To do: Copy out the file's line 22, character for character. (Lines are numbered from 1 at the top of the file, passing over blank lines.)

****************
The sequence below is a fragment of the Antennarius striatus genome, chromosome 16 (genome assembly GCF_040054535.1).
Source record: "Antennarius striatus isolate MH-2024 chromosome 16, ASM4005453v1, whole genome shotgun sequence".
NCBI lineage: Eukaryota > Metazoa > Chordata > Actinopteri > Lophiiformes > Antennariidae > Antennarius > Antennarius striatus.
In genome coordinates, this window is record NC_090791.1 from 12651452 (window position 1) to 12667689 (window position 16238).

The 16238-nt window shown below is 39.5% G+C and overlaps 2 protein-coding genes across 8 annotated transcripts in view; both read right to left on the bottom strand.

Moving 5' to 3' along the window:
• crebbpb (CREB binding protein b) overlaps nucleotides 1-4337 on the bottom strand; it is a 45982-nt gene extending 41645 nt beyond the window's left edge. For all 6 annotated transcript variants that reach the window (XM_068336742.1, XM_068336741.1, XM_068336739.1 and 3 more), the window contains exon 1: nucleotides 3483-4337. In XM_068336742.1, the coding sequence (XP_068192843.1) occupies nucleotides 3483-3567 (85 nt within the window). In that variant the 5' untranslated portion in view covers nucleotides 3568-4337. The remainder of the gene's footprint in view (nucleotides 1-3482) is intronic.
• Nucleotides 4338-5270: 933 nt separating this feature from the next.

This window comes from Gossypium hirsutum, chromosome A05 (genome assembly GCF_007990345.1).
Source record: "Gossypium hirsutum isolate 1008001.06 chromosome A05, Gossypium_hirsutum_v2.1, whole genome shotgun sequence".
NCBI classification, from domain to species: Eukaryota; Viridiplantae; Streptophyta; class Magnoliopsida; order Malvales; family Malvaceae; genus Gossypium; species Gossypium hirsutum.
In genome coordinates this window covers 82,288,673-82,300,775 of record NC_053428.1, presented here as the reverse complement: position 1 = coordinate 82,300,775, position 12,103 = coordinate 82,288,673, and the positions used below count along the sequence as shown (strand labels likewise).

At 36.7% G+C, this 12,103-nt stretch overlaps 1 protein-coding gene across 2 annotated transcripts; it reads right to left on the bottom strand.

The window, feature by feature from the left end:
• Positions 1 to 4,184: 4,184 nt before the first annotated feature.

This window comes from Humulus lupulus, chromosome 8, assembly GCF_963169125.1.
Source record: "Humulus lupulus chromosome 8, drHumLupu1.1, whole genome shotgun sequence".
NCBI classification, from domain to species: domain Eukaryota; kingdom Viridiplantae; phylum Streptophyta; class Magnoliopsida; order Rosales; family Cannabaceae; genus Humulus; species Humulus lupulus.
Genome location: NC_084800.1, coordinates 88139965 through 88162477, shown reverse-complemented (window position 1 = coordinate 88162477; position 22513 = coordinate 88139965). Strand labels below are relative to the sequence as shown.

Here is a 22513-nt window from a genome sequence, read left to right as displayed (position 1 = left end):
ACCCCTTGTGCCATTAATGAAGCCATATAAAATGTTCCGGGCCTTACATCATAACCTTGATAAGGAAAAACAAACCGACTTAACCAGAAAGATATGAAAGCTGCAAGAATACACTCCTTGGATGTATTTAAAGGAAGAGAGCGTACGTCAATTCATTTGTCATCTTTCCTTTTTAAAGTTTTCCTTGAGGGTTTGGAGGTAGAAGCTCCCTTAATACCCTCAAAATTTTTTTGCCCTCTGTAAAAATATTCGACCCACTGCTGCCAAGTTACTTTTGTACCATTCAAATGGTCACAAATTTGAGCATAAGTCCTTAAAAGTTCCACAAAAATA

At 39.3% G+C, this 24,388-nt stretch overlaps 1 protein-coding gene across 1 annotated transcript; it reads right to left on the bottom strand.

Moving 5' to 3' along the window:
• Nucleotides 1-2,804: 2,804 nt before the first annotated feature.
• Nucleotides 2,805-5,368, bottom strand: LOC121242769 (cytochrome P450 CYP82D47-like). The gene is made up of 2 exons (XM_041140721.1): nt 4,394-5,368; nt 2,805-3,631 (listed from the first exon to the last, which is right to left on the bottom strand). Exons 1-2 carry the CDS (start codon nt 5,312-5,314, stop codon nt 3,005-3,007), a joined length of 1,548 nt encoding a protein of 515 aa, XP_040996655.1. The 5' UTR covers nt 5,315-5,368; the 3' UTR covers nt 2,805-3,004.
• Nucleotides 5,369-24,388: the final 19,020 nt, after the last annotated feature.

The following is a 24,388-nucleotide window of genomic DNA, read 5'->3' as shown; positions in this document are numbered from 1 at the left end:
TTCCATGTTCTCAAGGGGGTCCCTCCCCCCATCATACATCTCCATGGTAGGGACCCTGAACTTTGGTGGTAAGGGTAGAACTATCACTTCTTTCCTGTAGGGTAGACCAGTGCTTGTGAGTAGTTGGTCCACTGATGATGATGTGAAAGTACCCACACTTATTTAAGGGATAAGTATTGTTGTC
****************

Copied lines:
At 39.3% G+C, this 24,388-nt stretch overlaps 1 protein-coding gene across 1 annotated transcript; it reads right to left on the bottom strand.